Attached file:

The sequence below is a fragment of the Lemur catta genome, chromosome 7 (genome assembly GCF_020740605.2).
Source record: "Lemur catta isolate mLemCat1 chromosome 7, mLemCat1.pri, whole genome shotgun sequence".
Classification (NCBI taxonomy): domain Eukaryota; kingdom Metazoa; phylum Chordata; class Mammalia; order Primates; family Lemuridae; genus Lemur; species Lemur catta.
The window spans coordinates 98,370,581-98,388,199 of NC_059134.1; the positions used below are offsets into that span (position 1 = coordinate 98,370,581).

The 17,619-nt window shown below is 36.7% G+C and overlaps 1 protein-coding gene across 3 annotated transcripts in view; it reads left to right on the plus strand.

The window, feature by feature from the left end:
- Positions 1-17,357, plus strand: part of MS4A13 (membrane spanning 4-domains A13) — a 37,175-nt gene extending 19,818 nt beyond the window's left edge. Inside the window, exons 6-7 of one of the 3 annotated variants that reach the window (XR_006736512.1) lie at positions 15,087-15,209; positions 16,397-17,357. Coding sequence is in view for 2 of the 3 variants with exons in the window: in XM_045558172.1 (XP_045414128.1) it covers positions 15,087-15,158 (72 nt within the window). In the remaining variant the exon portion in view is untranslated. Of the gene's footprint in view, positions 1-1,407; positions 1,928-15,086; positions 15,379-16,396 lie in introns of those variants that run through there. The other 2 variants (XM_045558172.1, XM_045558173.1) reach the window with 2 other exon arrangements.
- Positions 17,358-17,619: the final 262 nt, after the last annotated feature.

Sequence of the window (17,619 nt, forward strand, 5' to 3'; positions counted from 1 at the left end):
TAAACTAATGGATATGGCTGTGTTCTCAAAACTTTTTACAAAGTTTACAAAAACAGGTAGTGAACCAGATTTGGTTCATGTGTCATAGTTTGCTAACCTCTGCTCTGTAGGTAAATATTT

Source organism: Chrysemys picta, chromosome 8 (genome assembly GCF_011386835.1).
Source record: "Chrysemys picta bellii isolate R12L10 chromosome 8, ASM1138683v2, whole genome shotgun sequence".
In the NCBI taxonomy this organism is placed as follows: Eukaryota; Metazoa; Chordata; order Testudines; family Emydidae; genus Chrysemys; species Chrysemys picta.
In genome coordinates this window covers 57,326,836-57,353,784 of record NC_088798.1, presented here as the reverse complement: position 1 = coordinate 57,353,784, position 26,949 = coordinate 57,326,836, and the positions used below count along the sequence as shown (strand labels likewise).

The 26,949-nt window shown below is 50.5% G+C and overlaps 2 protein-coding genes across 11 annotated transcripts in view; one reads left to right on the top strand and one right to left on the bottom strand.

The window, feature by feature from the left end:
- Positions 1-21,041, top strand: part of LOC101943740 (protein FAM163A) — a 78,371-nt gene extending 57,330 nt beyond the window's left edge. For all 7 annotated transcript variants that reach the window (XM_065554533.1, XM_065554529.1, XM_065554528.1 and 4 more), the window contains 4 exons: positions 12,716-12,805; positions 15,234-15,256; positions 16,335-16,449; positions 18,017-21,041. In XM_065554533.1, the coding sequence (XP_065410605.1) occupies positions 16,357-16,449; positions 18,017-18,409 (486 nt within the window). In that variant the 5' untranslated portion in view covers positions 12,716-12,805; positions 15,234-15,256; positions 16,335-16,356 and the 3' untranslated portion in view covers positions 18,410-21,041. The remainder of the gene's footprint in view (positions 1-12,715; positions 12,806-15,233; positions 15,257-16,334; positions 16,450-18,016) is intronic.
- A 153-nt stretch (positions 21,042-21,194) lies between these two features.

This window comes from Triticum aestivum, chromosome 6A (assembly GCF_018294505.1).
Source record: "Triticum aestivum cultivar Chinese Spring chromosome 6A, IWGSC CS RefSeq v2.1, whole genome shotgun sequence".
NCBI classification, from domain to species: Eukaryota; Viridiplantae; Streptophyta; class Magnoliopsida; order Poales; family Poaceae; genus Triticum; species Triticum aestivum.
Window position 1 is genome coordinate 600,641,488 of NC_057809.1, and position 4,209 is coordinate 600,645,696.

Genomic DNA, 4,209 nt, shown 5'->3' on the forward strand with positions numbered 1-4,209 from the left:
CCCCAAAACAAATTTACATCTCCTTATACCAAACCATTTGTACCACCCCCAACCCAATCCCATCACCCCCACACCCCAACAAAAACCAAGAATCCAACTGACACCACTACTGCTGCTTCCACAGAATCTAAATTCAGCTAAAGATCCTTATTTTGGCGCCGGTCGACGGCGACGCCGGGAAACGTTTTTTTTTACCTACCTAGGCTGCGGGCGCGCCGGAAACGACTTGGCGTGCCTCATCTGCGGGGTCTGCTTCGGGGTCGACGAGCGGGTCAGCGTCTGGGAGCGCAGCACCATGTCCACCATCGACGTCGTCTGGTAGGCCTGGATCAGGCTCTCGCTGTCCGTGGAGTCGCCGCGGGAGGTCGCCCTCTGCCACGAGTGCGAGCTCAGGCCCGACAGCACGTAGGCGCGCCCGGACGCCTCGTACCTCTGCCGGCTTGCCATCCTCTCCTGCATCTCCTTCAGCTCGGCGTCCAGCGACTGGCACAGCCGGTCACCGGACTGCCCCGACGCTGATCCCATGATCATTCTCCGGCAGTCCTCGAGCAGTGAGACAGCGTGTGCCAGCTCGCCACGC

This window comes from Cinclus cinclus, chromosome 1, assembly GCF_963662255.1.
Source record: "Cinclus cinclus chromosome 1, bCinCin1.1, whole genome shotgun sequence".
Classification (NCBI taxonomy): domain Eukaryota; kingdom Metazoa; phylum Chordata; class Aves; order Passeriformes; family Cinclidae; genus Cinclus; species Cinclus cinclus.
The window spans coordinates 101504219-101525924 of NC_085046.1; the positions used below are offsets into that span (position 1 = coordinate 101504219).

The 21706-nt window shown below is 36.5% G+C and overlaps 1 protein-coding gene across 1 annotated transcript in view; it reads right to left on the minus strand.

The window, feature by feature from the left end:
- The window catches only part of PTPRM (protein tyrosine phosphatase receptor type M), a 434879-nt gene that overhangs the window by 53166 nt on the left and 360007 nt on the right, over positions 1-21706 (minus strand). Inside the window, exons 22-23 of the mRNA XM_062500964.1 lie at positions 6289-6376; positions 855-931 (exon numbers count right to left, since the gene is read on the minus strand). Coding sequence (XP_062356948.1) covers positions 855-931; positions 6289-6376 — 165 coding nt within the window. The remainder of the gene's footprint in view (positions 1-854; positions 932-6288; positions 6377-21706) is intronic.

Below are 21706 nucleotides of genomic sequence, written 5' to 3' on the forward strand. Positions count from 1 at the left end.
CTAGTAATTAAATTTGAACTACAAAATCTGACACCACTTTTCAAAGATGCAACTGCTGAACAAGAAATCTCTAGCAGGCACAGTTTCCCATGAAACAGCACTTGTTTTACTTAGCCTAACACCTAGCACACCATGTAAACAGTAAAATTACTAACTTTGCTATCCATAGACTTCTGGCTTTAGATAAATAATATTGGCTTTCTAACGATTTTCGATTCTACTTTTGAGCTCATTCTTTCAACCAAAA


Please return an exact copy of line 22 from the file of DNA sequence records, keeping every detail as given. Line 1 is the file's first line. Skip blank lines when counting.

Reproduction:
Window position 1 is genome coordinate 600,641,488 of NC_057809.1, and position 4,209 is coordinate 600,645,696.